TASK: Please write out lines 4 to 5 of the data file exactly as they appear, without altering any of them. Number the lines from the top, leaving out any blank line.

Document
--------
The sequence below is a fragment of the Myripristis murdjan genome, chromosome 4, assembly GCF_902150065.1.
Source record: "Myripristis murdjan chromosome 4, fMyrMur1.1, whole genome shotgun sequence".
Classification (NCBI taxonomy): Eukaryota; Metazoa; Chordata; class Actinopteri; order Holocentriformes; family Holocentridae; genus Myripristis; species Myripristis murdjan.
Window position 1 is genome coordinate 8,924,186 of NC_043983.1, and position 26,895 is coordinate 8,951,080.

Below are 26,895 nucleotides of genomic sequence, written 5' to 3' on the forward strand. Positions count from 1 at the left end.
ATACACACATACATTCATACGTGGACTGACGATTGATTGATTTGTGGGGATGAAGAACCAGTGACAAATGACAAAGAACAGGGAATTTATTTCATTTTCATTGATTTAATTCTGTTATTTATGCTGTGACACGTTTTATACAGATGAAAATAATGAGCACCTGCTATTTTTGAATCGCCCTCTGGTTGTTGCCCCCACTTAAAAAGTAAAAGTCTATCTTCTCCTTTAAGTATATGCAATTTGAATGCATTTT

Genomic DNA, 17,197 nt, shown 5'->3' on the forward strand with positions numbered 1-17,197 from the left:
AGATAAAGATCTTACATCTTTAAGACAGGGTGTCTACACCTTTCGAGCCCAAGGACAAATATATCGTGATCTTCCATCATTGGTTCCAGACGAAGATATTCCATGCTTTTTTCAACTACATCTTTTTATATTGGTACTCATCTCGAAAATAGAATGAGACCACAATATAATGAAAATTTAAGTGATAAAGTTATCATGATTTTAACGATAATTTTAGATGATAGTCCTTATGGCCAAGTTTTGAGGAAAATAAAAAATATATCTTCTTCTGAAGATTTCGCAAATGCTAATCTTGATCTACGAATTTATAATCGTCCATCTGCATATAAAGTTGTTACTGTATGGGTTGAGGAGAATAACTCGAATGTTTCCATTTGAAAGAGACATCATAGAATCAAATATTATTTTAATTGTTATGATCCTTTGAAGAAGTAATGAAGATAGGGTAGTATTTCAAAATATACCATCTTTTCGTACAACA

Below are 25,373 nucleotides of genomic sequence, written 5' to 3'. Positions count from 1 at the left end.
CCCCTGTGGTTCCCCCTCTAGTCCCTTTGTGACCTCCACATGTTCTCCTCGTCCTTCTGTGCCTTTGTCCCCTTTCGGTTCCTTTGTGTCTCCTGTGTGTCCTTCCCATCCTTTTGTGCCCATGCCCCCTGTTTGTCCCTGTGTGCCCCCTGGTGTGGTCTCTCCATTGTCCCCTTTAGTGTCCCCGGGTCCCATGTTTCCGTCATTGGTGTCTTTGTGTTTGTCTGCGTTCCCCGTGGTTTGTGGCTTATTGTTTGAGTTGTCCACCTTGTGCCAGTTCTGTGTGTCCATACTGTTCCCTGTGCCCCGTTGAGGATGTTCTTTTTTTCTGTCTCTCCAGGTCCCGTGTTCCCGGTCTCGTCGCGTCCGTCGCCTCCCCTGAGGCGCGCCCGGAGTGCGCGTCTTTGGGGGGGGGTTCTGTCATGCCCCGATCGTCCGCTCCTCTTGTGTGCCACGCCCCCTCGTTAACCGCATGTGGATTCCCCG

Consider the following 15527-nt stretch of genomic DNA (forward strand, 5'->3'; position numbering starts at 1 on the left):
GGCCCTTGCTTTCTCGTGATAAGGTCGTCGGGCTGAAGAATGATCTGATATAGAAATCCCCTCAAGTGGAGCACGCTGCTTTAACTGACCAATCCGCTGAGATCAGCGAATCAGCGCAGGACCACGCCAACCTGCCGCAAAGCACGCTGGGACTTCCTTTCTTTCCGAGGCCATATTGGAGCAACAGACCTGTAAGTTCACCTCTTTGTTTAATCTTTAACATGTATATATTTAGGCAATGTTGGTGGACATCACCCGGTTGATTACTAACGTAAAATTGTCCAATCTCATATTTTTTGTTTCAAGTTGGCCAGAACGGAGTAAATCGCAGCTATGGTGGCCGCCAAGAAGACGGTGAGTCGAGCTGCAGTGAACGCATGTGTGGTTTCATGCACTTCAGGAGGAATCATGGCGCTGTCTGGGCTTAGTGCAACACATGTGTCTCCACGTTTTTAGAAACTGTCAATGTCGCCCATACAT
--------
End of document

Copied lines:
Window position 1 is genome coordinate 8,924,186 of NC_043983.1, and position 26,895 is coordinate 8,951,080.

Below are 26,895 nucleotides of genomic sequence, written 5' to 3' on the forward strand. Positions count from 1 at the left end.